LOSH: A Library of Open Source Hardware - technical documentation in an open graph database.
demonstrator will be available at wikibase.oho.wiki
The work here is based on the Open Know-How Specification v1.0.0, specifically to make the OKHv1 specification applicable to linked open data and rework data fields after latest research results.
However, lots of changes have been made so it's hard to still call this a fork.
After validation this will be proposed to maintainers of the Open Know-How Specification as a new major version of the specification.
Living aboard a sailboat, away from reliable internet connectivity, outside of delivery networks, forces us to explore ways with which we can strenghten and simplify the toolset onto which we rely.
We must abandon 3-in-1 packages, bloated always-online services and general planned obsolesce, and establish practices of recyclism, minimum viable products, small-sharp modular utilities. We see smart and resilience as opposing attributes to a device, smart is inherently contrary to a single purpose tool, and thus incompatible with longtermism.
Our focus over the past years has gradually shifted toward open-source software and modular(combinable) electronics. Looking back, we are proud of the open-source tools that we created, enabling a handful of people to exit subscription services, and inscrutable closed-source utilities. Moving forward, we begin to consider hardware, or at least software that resides closer to the metal.
"Our commitment to openness has foreclosed our imaginations. So long as the problem is defined as one of ‘closure,’ open projects will be blind to other politics, other ways of knowing and understanding how we organise, how we share power, and how we imagine our shared future. The framing of ‘open’ versus ‘closed’ leaves us without the tools needed to confront violent extremism, online radicalisation, rising inequality, and ecological catastrophe."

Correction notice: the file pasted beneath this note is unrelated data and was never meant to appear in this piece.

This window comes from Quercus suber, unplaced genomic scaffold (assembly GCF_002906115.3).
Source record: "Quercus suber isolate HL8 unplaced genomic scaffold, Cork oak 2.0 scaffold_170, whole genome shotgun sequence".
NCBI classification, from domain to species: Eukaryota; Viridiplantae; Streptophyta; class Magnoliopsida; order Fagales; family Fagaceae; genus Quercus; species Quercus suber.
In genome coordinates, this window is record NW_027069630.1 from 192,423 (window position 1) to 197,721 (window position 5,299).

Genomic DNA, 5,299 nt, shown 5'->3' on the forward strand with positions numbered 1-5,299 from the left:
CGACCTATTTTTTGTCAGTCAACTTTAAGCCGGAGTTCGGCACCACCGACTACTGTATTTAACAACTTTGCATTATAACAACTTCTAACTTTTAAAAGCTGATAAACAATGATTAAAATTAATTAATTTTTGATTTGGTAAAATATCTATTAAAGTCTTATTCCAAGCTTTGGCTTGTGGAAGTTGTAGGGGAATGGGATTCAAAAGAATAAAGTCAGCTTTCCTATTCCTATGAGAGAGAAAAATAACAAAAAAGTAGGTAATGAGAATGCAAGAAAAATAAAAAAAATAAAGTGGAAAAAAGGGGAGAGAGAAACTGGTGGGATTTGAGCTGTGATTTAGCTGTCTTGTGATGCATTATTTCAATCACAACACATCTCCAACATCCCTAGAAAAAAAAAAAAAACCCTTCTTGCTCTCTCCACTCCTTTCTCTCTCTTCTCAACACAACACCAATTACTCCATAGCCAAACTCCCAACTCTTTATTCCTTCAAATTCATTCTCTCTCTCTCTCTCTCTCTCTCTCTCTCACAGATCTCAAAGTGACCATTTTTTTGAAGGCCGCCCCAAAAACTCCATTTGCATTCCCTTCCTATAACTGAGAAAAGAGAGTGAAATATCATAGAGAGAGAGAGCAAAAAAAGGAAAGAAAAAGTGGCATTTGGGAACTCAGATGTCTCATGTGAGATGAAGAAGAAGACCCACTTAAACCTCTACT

Cybersalon Afrofuturism Event: Reclaiming Cyberspace, with Douglas Rushkoff, David Bering-Porter, Paul Miller aka DJ Spooky, Derek Richards, Richard Barbrook and Steven Oram and hosted by Eva Pascoe.
The emergence of the Maker Movement has taken place in the context of a design practice and research that is now open, peer-to-peer, diffuse, distributed, decentralized; activity-based; meta-designed; ontologically-defined and defining; locally-bounded but globally-networked and community-centered. For many years the author participated and worked in the Maker Movement, with a special focus on its usage of digital platforms and digital fabrication tools for collaboratively designing and manufacturing digital and physical artifacts as Open Design projects. The author's main focus in practice and research as a meta-designer was in understanding how can participants in distributed systems collaboratively work together through tools and platforms for the designing and managing of collaborative processes. The main research question of this dissertation is: How can we support and integrate the research and practice of meta-designers in analyzing, designing and sharing open and collaborative design and making processes within open, peer-to-peer and distributed systems?
Here’s the catch: all the activists want to believe that there is something bigger than their planetary efforts, a Movement that is intergalactic in scope. A galactic community that is connected, has a shared purpose and acts collectively. They believe in it, because proper movements should work at the scale of humanity as a whole. They aim to be ubiquitous, so that fulfilment of their vision can have as much impact as is imaginable. How else can you tackle global challenges?